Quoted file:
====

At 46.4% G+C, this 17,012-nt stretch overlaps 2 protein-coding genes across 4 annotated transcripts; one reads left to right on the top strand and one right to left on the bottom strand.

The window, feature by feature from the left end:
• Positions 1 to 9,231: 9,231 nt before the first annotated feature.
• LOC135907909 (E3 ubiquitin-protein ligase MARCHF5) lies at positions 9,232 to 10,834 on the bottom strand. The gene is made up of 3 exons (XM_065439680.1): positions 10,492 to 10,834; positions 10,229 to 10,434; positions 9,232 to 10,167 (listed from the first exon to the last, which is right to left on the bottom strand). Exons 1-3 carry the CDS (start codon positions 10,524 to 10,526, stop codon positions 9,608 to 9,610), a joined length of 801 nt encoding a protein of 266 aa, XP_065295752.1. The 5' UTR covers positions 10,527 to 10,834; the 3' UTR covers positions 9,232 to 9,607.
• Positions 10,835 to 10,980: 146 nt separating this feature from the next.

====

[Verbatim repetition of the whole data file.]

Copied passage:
At 46.4% G+C, this 17,012-nt stretch overlaps 2 protein-coding genes across 4 annotated transcripts; one reads left to right on the top strand and one right to left on the bottom strand.

The window, feature by feature from the left end:
• Positions 1 to 9,231: 9,231 nt before the first annotated feature.
• LOC135907909 (E3 ubiquitin-protein ligase MARCHF5) lies at positions 9,232 to 10,834 on the bottom strand. The gene is made up of 3 exons (XM_065439680.1): positions 10,492 to 10,834; positions 10,229 to 10,434; positions 9,232 to 10,167 (listed from the first exon to the last, which is right to left on the bottom strand). Exons 1-3 carry the CDS (start codon positions 10,524 to 10,526, stop codon positions 9,608 to 9,610), a joined length of 801 nt encoding a protein of 266 aa, XP_065295752.1. The 5' UTR covers positions 10,527 to 10,834; the 3' UTR covers positions 9,232 to 9,607.
• Positions 10,835 to 10,980: 146 nt separating this feature from the next.